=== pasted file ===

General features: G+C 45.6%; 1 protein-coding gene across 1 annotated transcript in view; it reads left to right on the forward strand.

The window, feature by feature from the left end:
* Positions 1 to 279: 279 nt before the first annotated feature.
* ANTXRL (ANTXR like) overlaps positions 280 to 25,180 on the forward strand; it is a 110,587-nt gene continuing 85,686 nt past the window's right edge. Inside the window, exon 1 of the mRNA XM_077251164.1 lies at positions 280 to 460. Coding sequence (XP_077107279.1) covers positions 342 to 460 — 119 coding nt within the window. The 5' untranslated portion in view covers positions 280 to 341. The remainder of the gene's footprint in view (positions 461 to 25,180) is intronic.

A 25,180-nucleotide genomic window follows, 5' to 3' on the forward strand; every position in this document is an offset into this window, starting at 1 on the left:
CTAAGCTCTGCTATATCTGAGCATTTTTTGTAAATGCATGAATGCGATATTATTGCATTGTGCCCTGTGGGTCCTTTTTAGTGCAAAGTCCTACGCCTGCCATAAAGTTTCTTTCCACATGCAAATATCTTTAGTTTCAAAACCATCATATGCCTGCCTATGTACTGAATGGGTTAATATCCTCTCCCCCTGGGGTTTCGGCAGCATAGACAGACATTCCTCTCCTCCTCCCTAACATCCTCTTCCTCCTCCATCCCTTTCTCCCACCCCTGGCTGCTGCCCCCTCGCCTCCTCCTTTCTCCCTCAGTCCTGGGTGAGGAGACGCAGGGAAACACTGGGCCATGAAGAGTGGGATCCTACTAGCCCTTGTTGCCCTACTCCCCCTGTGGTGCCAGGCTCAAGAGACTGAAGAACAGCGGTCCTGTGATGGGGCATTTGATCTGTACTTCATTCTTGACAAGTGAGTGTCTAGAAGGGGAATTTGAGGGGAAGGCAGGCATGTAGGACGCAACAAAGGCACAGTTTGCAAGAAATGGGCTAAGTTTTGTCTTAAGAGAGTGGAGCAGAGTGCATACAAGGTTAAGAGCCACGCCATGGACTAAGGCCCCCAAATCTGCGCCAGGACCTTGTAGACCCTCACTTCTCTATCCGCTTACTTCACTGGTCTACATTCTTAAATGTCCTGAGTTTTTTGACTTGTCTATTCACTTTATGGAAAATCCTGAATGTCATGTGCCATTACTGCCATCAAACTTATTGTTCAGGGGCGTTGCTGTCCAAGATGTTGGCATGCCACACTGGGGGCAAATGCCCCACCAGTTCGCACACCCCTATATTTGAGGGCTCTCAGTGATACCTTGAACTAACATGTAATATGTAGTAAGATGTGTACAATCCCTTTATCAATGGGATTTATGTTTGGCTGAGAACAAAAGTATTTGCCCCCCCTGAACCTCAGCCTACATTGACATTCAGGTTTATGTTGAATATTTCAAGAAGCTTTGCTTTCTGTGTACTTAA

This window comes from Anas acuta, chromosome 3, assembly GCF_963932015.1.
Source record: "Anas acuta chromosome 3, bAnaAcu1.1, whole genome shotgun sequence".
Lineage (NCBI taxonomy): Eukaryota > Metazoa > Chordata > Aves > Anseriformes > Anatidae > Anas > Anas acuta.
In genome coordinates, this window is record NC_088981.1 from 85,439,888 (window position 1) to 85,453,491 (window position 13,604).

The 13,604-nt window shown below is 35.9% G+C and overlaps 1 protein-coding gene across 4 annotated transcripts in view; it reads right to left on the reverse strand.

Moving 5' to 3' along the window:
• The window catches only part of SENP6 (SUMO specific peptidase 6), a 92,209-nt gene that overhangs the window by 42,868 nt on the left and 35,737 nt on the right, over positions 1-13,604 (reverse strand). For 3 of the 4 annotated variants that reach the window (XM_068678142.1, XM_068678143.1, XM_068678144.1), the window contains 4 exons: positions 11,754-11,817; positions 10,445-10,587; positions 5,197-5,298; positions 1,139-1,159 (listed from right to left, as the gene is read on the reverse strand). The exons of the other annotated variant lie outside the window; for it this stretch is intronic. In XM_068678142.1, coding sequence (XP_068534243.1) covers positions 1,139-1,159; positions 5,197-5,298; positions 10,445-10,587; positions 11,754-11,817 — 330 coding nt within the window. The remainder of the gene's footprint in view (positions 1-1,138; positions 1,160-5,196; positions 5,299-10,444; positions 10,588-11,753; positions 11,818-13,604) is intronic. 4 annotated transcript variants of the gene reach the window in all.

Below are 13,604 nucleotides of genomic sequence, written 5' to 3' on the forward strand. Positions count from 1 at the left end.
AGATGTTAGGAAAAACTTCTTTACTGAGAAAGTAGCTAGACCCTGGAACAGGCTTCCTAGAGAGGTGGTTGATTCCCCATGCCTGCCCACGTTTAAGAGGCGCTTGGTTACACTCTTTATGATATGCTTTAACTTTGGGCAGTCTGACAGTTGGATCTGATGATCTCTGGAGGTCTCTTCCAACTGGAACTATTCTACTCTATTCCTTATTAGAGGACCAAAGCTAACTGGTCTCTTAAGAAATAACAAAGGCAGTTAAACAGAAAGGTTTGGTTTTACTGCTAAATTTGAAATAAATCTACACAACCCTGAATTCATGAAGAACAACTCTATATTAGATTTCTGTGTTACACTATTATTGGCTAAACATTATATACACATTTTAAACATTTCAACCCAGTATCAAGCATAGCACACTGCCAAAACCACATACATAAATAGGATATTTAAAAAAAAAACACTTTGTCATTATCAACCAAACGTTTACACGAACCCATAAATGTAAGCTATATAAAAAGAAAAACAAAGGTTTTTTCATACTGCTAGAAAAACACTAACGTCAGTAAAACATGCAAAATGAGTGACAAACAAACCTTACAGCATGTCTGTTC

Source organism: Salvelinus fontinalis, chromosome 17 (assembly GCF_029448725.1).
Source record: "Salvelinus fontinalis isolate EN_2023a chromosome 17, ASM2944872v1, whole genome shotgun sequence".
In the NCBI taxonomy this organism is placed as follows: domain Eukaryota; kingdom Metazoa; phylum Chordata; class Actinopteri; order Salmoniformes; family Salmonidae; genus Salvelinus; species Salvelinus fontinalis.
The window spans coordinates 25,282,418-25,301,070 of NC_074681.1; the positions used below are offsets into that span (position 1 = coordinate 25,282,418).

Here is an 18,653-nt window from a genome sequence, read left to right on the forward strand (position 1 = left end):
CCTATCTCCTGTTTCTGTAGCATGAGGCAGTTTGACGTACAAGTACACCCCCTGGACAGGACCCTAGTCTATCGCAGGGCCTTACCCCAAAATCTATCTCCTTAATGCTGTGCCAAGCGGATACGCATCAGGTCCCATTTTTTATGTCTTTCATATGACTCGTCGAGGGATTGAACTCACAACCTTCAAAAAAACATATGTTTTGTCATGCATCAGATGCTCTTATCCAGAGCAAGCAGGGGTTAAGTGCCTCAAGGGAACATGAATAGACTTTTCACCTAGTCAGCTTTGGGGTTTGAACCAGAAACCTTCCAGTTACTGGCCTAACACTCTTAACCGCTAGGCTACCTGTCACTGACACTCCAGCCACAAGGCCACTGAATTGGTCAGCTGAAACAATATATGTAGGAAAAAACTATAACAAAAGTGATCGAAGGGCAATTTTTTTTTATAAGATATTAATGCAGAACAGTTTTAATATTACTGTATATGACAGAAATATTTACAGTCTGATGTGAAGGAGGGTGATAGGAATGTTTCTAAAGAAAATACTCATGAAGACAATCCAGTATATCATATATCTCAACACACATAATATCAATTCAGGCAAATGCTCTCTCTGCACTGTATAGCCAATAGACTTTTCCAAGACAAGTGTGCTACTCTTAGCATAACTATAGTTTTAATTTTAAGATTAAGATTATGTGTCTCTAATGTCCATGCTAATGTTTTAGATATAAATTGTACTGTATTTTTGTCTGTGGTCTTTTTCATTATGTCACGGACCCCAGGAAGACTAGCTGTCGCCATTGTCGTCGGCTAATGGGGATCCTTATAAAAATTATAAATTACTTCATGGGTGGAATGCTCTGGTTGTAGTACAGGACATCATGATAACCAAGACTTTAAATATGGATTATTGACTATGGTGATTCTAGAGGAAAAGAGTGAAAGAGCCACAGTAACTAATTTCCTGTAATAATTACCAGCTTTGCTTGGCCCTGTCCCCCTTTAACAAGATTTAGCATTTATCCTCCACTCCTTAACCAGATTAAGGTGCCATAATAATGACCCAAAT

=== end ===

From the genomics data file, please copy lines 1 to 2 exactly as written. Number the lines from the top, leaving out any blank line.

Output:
General features: G+C 45.6%; 1 protein-coding gene across 1 annotated transcript in view; it reads left to right on the forward strand.

The window, feature by feature from the left end: